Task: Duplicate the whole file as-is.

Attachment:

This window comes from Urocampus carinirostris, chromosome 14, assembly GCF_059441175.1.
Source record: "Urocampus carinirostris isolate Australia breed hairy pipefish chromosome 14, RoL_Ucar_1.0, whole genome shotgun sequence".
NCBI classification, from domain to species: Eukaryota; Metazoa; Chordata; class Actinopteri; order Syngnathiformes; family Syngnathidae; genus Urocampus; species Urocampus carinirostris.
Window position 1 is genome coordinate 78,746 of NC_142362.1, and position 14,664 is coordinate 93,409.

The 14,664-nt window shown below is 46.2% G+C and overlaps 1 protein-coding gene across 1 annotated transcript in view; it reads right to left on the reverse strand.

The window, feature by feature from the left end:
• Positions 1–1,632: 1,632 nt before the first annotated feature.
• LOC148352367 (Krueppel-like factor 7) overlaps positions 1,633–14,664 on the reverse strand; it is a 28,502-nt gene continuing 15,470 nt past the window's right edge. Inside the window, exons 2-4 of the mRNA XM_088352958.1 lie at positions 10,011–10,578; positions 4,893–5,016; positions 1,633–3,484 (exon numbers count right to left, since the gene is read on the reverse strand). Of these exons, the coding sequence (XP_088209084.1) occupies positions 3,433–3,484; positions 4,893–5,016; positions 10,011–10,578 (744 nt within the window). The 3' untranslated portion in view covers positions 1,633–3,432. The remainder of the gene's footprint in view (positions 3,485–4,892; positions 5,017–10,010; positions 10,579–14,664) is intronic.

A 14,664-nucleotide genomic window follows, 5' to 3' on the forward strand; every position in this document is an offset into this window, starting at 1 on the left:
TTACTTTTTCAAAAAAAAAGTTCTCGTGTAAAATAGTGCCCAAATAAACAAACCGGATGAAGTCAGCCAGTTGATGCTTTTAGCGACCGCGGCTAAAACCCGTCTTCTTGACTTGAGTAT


This window comes from Urocampus carinirostris, chromosome 14, assembly GCF_059441175.1.
Source record: "Urocampus carinirostris isolate Australia breed hairy pipefish chromosome 14, RoL_Ucar_1.0, whole genome shotgun sequence".
NCBI classification, from domain to species: Eukaryota; Metazoa; Chordata; class Actinopteri; order Syngnathiformes; family Syngnathidae; genus Urocampus; species Urocampus carinirostris.
Window position 1 is genome coordinate 78,746 of NC_142362.1, and position 14,664 is coordinate 93,409.

The 14,664-nt window shown below is 46.2% G+C and overlaps 1 protein-coding gene across 1 annotated transcript in view; it reads right to left on the reverse strand.

The window, feature by feature from the left end:
• Positions 1–1,632: 1,632 nt before the first annotated feature.
• LOC148352367 (Krueppel-like factor 7) overlaps positions 1,633–14,664 on the reverse strand; it is a 28,502-nt gene continuing 15,470 nt past the window's right edge. Inside the window, exons 2-4 of the mRNA XM_088352958.1 lie at positions 10,011–10,578; positions 4,893–5,016; positions 1,633–3,484 (exon numbers count right to left, since the gene is read on the reverse strand). Of these exons, the coding sequence (XP_088209084.1) occupies positions 3,433–3,484; positions 4,893–5,016; positions 10,011–10,578 (744 nt within the window). The 3' untranslated portion in view covers positions 1,633–3,432. The remainder of the gene's footprint in view (positions 3,485–4,892; positions 5,017–10,010; positions 10,579–14,664) is intronic.

A 14,664-nucleotide genomic window follows, 5' to 3' on the forward strand; every position in this document is an offset into this window, starting at 1 on the left:
TTACTTTTTCAAAAAAAAAGTTCTCGTGTAAAATAGTGCCCAAATAAACAAACCGGATGAAGTCAGCCAGTTGATGCTTTTAGCGACCGCGGCTAAAACCCGTCTTCTTGACTTGAGTAT